Sharm el-Sheik- A report commissioned by the International Chamber of Shipping (ICS) and published to coincide with Energy Day at COP27, highlighted the major role the shipping sector will play in transporting the green fuels necessary to meet global climate goals. But it found a yawning gap between announced government led projects and what is required, calling for the creation of far stronger national policies on low-carbon fuels.
‘Shipping’s Role in the Global Energy Transition’, compiled by the Tyndall Centre for Climate Change Research at the University of Manchester, identifies growth in low-carbon hydrogen and sustainable bioenergy as essential to meet the Paris Climate Agreement’s goals. But the authors found that a lack of enabling policies from governments, such as guaranteeing markets and prices for producers and consumers, was holding back investment in the shipping infrastructure needed to support the global energy transition.
The world needs 50-150 million tonnes of low-carbon hydrogen by 2030, but there is a major gap between this and what is planned to date: already-announced projects will only produce 24 million tonnes by 2030, according to the International Energy Authority. Worryingly, only 4% of these projects have a final investment decision. Researchers at the Tyndall Centre called for stronger Government policies to give low-carbon hydrogen producers, shippers and consumers the confidence they need to invest.
Report co-author Professor Alice Larkin said: “New green fuels are essential to meet the Paris climate goals, and there is a pivotal role for the shipping sector in transporting them. But production of green fuels must be scaled up – there is a yawning gap between current plans and what is needed to meet the Paris goals.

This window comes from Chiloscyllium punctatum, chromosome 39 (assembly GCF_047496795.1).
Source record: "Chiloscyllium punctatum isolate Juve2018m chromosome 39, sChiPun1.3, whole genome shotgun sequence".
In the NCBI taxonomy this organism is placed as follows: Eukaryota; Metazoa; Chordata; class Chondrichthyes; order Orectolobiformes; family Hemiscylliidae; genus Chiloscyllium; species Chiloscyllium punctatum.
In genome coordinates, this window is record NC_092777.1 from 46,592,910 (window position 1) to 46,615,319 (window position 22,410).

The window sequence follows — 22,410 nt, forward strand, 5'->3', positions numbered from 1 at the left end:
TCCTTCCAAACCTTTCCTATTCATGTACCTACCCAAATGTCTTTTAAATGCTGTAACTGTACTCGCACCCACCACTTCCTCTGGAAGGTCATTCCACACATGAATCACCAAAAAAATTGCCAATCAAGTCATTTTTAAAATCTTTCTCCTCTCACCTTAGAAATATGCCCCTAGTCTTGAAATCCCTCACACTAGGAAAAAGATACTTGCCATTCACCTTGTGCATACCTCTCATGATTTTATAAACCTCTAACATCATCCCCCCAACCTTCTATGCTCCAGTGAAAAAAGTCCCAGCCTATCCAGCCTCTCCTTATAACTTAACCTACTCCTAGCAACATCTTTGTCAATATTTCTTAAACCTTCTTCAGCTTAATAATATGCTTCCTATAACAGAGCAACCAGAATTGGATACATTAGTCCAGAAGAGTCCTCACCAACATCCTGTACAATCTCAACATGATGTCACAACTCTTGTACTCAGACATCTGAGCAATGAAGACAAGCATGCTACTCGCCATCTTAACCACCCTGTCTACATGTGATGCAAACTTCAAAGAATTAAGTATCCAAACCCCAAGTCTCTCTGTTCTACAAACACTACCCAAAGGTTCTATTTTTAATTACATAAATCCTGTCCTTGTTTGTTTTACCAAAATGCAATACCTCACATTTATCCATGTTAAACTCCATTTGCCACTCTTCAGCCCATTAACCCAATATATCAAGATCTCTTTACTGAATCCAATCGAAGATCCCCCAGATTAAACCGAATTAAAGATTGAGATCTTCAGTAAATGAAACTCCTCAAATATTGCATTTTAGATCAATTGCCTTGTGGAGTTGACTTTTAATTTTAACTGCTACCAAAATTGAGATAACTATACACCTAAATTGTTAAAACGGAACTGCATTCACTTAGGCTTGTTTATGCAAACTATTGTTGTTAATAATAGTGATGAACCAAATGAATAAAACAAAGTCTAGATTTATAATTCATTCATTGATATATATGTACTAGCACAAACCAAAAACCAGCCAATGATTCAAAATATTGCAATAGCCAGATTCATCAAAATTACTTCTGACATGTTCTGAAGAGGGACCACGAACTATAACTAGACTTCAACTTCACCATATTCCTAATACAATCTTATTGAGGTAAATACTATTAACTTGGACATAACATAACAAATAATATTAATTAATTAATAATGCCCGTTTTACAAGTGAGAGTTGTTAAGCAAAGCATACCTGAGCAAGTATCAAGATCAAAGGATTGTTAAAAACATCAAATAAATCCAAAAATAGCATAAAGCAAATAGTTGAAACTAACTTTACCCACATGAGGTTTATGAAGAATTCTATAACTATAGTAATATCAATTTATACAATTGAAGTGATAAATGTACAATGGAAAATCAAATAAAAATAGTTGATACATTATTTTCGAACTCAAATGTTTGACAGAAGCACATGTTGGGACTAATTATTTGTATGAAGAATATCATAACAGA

More large ammonia carriers needed
The report identifies a major role for the shipping sector in this global energy transition, transporting bioenergy, and hydrogen converted into ammonia. It found that the sea-transport of ammonia and bioenergy in the coming decades could match shipments of gas and coal today. However, this would require around 20 large new ammonia carriers a year, to link green hydrogen producers with consumers.
Given the 2–3-year timeline for constructing new vessels, shipping industry representatives said they needed certainty on hydrogen production as soon as possible to be able to justify the necessary investments in new infrastructure. The report was commissioned and welcomed by the International Chamber of Shipping who called on governments attending COP27 to send “stronger market signals” to the shipping industry to reduce fears that any new ships built to transport low- carbon fuels would never be used.
The Tyndall Centre’s report identified several potential considerations for government policy to increase their effectiveness at enabling investment. These include introducing mandates for increasing percentages of green hydrogen, creating ‘production credits’ for the production of hydrogen, or providing guaranteed markets and prices for producers and consumers. Such measures are already being trialled in the USA, Germany, and India.
Guy Platten, Secretary General of the ICS said: “The shipping industry knows it has a huge part to play in global decarbonisation in the coming decades, transporting the new green fuels the world’s economy needs. But for us to invest, governments need far stronger policies to de-risk green hydrogen production.
“National Hydrogen strategies must include an explicit focus on supporting the transport infrastructure needed for both imports and exports. Industry is ready to respond but we urgently need stronger market signals and infrastructure investment to make this a reality.”
(Dreamstime photo of ammonia tank).